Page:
Emily LakdawallaJan 25, 2018

Some big moons in the Kuiper belt

The Kuiper belt is full of weirdness. In the "inner" solar system -- by which, for the purposes of this post, I mean everything inside Neptune's orbit -- there are lots of round moons, but they're all quite a bit smaller than their primary planets. Relative to its primary, the biggest moon is our own Moon, which has a quarter the diameter of Earth and about one percent of Earth's mass. Out in the Kuiper belt, though, relatively large satellites are common; there are several round worlds that, despite being quite a bit smaller than our own Moon, have moons that are also big enough to be round. In a new preprint, Mike Brown and Bryan Butler show evidence that two of those moons are even bigger than we used to think.

For context, consider the Pluto system. Charon is huge relative to Pluto -- half of Pluto's diameter, and one eighth of Pluto's mass. They're similar enough in size that the two clearly mutually orbit a point that is located outside either of them:

New Horizons' optical navigation images of Pluto and Charon aligned on background stars
New Horizons' optical navigation images of Pluto and Charon aligned on background stars Matthew Earl created this animation by using a Python script to automatically align New Horizons' optical navigation images on background stars.Image: NASA / JHUAPL / SwRI / Matthew Earl

The new paper concerns moons of two other large worlds: Eris and Orcus. Eris is similar in size to Pluto; Orcus is smaller than Charon but still somewhere around the eighth biggest object that we know of in the Kuiper belt. Each has a moon: Eris has Dysnomia, while Orcus has Vanth. Brown and Butler used the ALMA interferometric radio telescope array to resolve the moons as separate objects from the primaries and measure their diameters from the thermal energy their cold surfaces radiate at millimeter wavelengths. Here's a summary of the results, compared to Pluto/Charon.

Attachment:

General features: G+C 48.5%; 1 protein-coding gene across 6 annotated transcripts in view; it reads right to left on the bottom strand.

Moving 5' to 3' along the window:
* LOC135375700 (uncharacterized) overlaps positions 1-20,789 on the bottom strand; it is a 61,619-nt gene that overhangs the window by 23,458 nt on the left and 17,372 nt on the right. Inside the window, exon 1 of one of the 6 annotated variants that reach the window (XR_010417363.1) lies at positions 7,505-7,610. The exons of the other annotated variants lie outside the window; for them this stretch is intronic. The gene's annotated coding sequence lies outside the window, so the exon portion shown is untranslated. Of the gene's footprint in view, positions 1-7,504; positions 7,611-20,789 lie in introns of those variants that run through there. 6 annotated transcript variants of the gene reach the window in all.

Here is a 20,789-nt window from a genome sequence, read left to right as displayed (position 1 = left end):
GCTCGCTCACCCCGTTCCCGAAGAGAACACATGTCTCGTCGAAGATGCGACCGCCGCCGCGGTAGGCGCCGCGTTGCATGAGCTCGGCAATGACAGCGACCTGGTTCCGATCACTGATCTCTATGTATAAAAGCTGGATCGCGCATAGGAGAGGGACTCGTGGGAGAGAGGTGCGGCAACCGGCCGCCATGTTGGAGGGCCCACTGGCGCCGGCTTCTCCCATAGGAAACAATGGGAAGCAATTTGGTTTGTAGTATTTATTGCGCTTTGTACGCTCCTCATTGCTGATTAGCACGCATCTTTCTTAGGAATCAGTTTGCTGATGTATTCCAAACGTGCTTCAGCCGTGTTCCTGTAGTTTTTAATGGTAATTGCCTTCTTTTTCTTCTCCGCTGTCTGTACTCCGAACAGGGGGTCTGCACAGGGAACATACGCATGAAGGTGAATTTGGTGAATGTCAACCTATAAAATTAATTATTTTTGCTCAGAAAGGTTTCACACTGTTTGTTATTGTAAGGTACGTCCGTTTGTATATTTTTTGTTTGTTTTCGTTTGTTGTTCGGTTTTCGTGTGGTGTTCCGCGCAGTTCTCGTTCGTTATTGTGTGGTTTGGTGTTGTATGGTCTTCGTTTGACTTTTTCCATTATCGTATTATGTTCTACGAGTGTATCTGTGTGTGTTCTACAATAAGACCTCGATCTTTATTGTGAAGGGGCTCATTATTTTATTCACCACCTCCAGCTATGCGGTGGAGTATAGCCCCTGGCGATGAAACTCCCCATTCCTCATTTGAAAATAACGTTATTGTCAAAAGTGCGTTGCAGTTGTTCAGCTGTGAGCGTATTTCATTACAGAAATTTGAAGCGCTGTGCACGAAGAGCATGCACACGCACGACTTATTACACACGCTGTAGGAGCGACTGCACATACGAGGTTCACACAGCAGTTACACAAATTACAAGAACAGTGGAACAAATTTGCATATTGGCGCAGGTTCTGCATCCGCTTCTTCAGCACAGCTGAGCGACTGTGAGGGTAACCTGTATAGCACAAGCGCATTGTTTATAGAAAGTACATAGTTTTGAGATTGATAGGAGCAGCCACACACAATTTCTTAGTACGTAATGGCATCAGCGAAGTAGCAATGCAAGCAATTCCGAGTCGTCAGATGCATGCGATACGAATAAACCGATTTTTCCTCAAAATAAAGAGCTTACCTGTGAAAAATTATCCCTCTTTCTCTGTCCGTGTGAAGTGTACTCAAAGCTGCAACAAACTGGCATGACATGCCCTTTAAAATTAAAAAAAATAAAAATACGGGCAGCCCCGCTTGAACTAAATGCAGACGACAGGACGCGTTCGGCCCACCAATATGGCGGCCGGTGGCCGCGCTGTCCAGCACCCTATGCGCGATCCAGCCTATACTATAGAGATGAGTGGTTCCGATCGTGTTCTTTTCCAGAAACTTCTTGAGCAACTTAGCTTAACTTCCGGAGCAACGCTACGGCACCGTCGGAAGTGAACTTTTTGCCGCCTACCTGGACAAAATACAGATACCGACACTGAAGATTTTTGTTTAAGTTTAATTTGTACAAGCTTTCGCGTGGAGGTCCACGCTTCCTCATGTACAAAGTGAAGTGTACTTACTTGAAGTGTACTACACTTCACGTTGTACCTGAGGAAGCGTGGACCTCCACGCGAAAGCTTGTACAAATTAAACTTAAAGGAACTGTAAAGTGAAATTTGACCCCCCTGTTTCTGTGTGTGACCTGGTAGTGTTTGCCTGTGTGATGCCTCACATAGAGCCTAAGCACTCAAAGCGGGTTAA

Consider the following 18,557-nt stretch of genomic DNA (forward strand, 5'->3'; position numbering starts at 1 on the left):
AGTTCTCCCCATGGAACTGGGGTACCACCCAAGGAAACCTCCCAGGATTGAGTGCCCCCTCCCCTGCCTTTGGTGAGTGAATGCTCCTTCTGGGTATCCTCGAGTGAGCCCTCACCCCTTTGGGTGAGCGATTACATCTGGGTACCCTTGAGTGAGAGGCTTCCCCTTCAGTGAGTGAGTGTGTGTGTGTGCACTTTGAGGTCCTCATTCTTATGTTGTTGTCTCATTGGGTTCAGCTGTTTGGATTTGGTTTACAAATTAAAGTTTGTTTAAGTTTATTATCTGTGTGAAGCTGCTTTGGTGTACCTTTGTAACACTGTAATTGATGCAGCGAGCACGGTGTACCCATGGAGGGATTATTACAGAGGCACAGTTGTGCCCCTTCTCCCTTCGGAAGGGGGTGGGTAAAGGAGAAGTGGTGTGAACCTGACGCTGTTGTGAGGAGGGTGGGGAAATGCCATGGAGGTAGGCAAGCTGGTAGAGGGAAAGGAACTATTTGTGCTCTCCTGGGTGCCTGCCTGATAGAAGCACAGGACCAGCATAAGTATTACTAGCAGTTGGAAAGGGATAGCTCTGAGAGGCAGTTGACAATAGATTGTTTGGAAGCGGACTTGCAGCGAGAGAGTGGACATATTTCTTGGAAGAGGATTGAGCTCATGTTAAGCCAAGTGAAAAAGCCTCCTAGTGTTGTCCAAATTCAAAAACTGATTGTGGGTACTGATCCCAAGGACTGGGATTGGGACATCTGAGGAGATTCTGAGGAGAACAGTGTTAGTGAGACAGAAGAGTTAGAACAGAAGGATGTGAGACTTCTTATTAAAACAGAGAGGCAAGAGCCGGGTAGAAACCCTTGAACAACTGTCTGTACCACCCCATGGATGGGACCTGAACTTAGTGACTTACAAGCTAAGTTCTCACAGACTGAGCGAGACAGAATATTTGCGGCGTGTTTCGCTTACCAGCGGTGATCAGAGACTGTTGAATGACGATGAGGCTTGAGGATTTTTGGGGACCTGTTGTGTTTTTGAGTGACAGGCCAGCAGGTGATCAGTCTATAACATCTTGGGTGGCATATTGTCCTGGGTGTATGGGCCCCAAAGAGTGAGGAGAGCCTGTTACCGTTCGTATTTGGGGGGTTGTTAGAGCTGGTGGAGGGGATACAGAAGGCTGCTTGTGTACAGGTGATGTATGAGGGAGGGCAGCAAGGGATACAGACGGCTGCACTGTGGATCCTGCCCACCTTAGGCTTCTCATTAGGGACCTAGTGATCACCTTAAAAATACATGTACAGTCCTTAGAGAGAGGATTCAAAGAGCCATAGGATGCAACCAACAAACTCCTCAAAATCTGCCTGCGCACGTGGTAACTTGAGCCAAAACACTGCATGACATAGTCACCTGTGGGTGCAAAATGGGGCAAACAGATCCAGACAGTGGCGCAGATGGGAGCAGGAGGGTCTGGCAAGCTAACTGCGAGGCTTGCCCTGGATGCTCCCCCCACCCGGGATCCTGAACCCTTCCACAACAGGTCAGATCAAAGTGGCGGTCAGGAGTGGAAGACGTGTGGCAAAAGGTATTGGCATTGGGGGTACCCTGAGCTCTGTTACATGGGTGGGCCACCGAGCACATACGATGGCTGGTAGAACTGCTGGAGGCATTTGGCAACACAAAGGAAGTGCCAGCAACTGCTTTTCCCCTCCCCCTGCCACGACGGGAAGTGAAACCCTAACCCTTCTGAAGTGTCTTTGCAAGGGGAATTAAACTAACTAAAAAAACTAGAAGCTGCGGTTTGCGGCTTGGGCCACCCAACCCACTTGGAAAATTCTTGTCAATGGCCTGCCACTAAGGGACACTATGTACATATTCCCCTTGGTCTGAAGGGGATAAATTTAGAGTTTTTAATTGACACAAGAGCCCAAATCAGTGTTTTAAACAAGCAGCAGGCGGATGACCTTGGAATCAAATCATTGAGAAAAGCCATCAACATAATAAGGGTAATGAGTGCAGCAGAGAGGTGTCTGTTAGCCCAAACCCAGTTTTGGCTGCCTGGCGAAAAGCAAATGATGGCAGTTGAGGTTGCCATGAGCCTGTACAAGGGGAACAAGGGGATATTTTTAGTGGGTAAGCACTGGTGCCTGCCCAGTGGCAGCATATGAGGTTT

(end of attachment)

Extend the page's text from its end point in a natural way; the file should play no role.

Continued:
Semimajor axis


2374 km



Pluto's moon Charon

1212 km


19,596 km


2326 +/- 12 km



Eris' moon Dysnomia

700 +/- 115 km

0.04 +0.02/-0.01

37,460 km


910 +50/-40 km

0.23 +/- 0.02


Orcus' moon Vanth

475 +/- 75 km

0.08 +/- 0.02

9,006 km


The new number for Vanth is larger than previously estimated, and the new number for Dysnomia is much larger. Dysnomia's reported diameter is really very big, big enough to make it somewhere around 20th-largest known object in the Kuiper belt.

Let's put all these together on a graphic comparing their relative sizes. Like I often do, I'm using moons of Saturn, Uranus, and Neptune to stand in for Eris, Dysnomia, Orcus, and Vanth, for which we have no resolved photographs. I've taken worlds that we've visited and resized them proportionately, and I've also adjusted the contrast in the images to try to give a sense of the relative brightnesses. The brightness comparison is not precise -- it's just meant to give a feel for the differences among these worlds. That's hard to do well, though, because Dysnomia is (according to the Brown and Butler study) bizarrely darker-than-coal black next to Eris' whiter-than-snow brightness.

Size comparisons of some binary TNOs
Size comparisons of some binary TNOs In this scale comparison, Tethys and Titania are used as stand-ins for Orcus and Vanth, and Triton and Rhea stand in for Eris and Dysnomia, respectively.

As for Orcus and Vanth, they're pretty ordinary-looking for Kuiper belt worlds of their sizes. What's especially fun about that pair is that if you scaled up the Orcus system so that Orcus matched the size of Pluto, then Vanth would pretty closely match the size of Charon, and the separation between the two would scale properly, too. Orcus and Vanth presents a pint-sized version of the Pluto-Charon system. 

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